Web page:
Exec hired to make ‘Silicon Holler’ a reality
HUNTINGTON — Todd Cope was raised in West Virginia, but he cut his professional teeth in Silicon Valley.
Cope was recently named chief executive officer of CentralApp, a Huntington firm that connects companies in need of tech talent with qualified workers from the Appalachian region.
Cope has spent the past 25 years leading various tech companies on both coasts. From 1990 to 2001, he worked in various management roles for Altera Corporation in San Jose, California. From 2004 to 2013, Cope was the chief financial officer for STaSIS Engineering, and from 2013 to 2017 was the chief financial officer and executive vice president for GSA Health in the greater Philadelphia area. From 2017 to 2018, he was the chief of staff for GSA Health.
Now Cope’s working to bring tech jobs back home to the Mountain State.
“CentralApp has a mission that is very important to the region and to me personally — to grow the technology sector and generate high-wage jobs throughout Appalachia,” Cope said. “The need for workers with technical skills is growing by the day, and there’s enormous potential for people in our Appalachian communities to fill that demand.”
Cope envisions a future where tech companies across the country outsource tech work to remote workers in Appalachia instead of countries offshore.
“We want them to start thinking of Appalachia instead,” Cope said. “We have a lot to offer with no major time zone lags, no language barriers, no significant legal hurdles and no need to worry about sensitive data leaving the country. Plus our low cost of living allows us to provide all the advantages of hiring onshore workers, without having to charge the sky-high hourly rates of workers in places like San Francisco. Any company employing tech labor offshore or in high-priced domestic regions can achieve a competitive advantage by hiring their contractors or employees through CentralApp.”
CentralApp was founded in 2016 by a team of individuals who share Cope’s vision. The firm started by connecting companies with workers who are experienced in developing on the Salesforce platform, one of the world’s largest business solutions technology providers.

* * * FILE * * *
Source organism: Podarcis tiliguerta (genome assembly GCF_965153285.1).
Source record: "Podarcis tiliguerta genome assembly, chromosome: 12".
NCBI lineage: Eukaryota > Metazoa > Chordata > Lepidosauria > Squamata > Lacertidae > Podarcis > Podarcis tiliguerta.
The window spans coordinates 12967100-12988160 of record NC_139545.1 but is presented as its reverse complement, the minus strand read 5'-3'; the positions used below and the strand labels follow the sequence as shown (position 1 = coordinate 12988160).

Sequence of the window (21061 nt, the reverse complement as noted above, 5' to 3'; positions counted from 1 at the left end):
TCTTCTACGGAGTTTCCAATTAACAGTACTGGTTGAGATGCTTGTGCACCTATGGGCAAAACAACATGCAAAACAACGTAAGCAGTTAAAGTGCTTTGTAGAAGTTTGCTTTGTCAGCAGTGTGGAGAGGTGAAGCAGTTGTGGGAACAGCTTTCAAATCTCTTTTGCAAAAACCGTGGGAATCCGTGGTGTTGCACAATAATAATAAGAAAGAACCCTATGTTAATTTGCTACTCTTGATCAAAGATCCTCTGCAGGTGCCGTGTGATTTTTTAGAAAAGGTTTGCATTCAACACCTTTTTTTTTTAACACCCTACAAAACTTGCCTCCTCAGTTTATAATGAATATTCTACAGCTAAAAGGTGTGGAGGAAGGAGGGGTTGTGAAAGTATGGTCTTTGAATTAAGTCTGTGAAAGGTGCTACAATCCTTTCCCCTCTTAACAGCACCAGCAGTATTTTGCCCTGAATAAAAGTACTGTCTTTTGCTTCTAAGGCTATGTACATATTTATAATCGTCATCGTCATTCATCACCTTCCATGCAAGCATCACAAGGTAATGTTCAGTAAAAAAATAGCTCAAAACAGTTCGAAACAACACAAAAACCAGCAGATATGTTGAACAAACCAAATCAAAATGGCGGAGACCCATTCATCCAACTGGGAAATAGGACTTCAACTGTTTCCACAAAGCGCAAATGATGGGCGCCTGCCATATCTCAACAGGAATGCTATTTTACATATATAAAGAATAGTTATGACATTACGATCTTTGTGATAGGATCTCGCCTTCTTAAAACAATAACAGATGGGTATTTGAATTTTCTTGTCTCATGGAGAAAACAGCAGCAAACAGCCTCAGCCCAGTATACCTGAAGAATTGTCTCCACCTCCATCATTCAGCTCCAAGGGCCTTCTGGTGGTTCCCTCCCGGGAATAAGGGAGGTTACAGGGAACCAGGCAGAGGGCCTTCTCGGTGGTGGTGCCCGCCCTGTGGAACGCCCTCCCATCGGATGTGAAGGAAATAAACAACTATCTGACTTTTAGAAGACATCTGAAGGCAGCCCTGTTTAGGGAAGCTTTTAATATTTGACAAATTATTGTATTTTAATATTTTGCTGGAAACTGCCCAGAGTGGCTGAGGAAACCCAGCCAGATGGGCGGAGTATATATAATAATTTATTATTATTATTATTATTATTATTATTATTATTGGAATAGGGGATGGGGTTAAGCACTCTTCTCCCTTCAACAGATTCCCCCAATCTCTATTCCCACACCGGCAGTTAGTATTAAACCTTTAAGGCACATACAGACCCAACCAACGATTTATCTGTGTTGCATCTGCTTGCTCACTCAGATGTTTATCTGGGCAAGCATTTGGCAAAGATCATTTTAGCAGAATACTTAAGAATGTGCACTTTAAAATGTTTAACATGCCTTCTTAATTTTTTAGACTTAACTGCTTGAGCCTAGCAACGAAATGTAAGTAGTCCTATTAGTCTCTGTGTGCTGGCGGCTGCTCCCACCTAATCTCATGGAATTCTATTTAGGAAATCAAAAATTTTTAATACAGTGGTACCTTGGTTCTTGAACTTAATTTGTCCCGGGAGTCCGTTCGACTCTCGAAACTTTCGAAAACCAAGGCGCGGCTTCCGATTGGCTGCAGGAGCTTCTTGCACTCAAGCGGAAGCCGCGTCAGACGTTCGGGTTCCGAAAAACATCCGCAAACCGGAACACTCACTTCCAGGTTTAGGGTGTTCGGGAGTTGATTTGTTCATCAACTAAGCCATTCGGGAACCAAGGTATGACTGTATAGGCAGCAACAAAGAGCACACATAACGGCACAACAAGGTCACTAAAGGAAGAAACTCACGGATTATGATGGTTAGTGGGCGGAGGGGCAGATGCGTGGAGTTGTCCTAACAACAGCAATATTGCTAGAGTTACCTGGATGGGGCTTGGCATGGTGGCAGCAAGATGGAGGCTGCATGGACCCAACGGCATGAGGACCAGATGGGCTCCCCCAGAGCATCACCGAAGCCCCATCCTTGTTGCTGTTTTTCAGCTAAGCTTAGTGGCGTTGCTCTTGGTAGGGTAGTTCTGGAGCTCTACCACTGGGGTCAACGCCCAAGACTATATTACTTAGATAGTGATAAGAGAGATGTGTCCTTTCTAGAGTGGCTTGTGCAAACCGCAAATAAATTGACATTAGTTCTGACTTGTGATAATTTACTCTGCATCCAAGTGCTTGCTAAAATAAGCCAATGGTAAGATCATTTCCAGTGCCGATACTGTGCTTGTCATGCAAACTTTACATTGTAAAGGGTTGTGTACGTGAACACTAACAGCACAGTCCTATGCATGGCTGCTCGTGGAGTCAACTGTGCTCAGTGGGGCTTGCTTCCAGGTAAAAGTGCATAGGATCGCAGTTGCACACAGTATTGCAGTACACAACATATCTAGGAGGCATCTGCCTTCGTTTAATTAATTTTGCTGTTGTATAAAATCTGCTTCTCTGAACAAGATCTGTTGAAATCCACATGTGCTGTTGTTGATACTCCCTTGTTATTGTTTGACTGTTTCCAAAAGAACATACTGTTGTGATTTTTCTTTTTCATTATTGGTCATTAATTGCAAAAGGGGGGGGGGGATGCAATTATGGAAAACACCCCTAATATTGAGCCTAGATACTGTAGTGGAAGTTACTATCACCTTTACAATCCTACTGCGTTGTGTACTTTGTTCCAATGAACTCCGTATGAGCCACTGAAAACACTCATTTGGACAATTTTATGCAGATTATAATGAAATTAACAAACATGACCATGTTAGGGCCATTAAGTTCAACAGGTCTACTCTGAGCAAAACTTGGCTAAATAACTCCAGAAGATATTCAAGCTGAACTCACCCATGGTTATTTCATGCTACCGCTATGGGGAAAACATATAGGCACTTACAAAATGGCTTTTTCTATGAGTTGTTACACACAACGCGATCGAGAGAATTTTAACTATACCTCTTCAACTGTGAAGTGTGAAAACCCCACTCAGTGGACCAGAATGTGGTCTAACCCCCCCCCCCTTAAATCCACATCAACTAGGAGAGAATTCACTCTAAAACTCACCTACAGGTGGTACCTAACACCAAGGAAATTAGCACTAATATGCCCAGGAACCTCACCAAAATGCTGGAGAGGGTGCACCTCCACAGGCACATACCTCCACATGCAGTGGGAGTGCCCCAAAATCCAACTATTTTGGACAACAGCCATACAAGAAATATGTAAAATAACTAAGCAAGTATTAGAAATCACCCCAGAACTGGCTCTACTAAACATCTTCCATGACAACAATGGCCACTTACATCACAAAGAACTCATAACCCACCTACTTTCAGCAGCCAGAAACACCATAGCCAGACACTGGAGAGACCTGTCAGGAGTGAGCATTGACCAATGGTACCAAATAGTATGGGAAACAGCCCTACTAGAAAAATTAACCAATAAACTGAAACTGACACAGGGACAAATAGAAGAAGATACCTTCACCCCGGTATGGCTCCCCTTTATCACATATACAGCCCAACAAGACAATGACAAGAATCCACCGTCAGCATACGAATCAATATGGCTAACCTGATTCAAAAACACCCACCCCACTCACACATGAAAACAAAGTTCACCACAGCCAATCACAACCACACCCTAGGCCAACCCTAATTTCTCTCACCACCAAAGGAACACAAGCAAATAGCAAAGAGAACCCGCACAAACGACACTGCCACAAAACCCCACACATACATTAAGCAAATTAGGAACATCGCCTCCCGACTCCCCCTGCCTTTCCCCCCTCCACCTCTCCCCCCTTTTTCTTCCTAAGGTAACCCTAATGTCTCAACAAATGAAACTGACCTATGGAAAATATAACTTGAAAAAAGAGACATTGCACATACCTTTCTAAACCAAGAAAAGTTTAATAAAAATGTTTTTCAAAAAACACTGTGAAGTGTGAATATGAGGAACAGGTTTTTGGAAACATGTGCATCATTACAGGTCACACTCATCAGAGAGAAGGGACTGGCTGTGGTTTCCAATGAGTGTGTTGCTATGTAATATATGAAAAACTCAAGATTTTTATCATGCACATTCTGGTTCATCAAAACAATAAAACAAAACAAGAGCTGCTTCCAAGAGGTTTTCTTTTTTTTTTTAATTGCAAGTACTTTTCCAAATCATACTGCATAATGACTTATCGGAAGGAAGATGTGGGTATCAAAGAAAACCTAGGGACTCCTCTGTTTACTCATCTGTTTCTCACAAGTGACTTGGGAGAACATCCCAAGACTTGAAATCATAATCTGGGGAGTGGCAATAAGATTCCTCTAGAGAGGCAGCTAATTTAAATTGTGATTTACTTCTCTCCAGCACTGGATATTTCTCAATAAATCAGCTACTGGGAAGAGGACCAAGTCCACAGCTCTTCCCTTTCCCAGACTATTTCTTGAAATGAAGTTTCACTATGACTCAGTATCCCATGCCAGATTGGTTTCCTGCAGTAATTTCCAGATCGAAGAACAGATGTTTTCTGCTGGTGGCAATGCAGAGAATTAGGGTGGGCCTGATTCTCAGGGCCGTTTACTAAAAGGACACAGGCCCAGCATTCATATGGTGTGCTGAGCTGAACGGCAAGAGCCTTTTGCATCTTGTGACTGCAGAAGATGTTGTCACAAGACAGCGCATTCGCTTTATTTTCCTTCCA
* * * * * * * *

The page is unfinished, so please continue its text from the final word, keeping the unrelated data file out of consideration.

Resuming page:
“Silicon Holler is going to be the new Silicon Valley,” said Patrick Farrell, one of CentralApp’s co-founders. “And I think Todd is just the person to lead the way for us. His extensive experience in growing and scaling tech companies is impressive. More importantly, he has a passion for our mission to bring new, highwage jobs to Appalachia. That’s a powerful combination. You can’t stop a person who has both the know-how and the drive to pull it all together.”
The company seems to be off to a good start. Already CentralApp has secured clients across the U.S. including big-name groups like the Massachusetts Institute of Technology Computer Science and Artificial Intelligence Lab (MIT CSAIL).
CentralApp has also partnered with the West Virginia Department of Education, the EdVenture Group and the Eastern Kentucky Concentrated Employment Program (EKCEP) to launch classes teaching West Virginia and Kentucky workers Salesforce skills.
“People in Appalachia have the ingenuity and work ethic to do these jobs,” Farrell said. “If we continue to expand tech training and build this community, I know we can become a viable hub for tech talent.”
Details about the training program and work opportunities through CentralApp are available at the company’s website at www.centralapp.us.